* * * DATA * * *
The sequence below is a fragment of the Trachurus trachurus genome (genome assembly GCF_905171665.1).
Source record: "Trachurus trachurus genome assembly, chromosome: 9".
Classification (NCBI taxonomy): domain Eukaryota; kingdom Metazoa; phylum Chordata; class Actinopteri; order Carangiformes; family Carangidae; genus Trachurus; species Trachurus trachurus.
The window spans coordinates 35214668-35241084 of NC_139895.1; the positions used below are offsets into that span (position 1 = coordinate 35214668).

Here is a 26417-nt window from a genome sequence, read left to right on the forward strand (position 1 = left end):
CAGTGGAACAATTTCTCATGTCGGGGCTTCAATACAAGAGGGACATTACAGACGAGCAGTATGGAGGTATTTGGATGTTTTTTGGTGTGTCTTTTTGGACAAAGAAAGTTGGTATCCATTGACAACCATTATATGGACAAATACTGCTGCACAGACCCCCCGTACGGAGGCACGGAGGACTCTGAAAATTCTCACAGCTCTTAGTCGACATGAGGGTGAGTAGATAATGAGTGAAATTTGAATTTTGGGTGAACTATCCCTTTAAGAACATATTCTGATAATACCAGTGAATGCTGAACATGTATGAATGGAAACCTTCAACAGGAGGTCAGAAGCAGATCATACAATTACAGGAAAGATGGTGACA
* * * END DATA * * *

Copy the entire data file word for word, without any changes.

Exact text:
The sequence below is a fragment of the Trachurus trachurus genome (genome assembly GCF_905171665.1).
Source record: "Trachurus trachurus genome assembly, chromosome: 9".
Classification (NCBI taxonomy): domain Eukaryota; kingdom Metazoa; phylum Chordata; class Actinopteri; order Carangiformes; family Carangidae; genus Trachurus; species Trachurus trachurus.
The window spans coordinates 35214668-35241084 of NC_139895.1; the positions used below are offsets into that span (position 1 = coordinate 35214668).

Here is a 26417-nt window from a genome sequence, read left to right on the forward strand (position 1 = left end):
CAGTGGAACAATTTCTCATGTCGGGGCTTCAATACAAGAGGGACATTACAGACGAGCAGTATGGAGGTATTTGGATGTTTTTTGGTGTGTCTTTTTGGACAAAGAAAGTTGGTATCCATTGACAACCATTATATGGACAAATACTGCTGCACAGACCCCCCGTACGGAGGCACGGAGGACTCTGAAAATTCTCACAGCTCTTAGTCGACATGAGGGTGAGTAGATAATGAGTGAAATTTGAATTTTGGGTGAACTATCCCTTTAAGAACATATTCTGATAATACCAGTGAATGCTGAACATGTATGAATGGAAACCTTCAACAGGAGGTCAGAAGCAGATCATACAATTACAGGAAAGATGGTGACA